back ] 72. The derivation is that of M. Durante, Sulla preistoria della tradizione poetica greca, Vol. 2, Risultanze della comparazione indoeuropea (Rome, 1976) 185–204, elaborating a study published in 1957; see HN §4.41 (pp. 579–582) and EN4.9 (pp. 632–636). The Vedic cognates of Homēros, Homērios (samara-, samarya-) suggest a competitive context; this would also have been a collaborative context in the case of the Homeric poems at the Panionia; see HN §4.25 (pp. 560–561).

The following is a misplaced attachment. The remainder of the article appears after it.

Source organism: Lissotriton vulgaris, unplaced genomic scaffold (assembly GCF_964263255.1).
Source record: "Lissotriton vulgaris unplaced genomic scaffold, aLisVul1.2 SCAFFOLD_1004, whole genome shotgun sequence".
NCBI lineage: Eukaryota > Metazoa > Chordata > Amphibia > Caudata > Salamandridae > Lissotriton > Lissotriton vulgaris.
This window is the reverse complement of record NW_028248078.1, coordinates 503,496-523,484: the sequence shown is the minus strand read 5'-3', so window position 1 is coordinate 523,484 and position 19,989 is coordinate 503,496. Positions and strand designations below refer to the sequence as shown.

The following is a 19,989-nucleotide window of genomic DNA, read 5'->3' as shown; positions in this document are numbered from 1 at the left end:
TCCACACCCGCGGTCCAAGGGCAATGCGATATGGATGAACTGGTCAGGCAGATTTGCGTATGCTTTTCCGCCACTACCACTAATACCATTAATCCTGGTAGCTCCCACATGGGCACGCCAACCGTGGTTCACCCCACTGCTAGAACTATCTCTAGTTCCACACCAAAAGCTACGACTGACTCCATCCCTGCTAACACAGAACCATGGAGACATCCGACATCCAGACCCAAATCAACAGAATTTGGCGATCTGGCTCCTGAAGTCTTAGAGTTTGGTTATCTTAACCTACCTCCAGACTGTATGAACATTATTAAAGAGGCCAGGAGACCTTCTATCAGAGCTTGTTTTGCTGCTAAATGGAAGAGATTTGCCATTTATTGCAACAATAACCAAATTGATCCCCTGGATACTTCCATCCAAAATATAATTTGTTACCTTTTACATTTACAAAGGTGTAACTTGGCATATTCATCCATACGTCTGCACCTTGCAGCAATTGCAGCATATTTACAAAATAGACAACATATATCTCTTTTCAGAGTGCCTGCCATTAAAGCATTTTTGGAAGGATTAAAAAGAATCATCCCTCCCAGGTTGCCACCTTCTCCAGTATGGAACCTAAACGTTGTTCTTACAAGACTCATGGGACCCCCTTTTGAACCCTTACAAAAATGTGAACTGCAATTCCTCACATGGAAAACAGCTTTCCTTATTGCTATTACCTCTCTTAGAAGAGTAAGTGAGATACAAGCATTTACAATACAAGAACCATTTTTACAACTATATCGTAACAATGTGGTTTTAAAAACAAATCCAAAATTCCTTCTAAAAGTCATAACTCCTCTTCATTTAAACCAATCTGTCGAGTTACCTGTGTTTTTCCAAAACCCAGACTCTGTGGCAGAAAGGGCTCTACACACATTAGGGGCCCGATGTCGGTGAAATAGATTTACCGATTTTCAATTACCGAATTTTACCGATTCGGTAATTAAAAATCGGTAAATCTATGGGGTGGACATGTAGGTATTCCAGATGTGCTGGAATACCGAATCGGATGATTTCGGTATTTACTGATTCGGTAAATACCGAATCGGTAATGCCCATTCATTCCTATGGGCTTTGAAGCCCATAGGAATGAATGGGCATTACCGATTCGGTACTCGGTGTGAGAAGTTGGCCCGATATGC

back ] 73. The ambiguous suffix, used both in patronymics and to designate specialized groups, led easily to this new conception; see HN EN4.9 beginning (p. 633).
back ] 74. HN §4.24 (pp. 557–560).
back ] 75. The islands were safe from the Lydians, as a story about Croesus in Herodotus 1.27 illustrates (Croesus was dissuaded by Bias, or Pittacus, from building a fleet and contesting the islanders in their strength at sea); see HN §4.41 (pp. 579–582).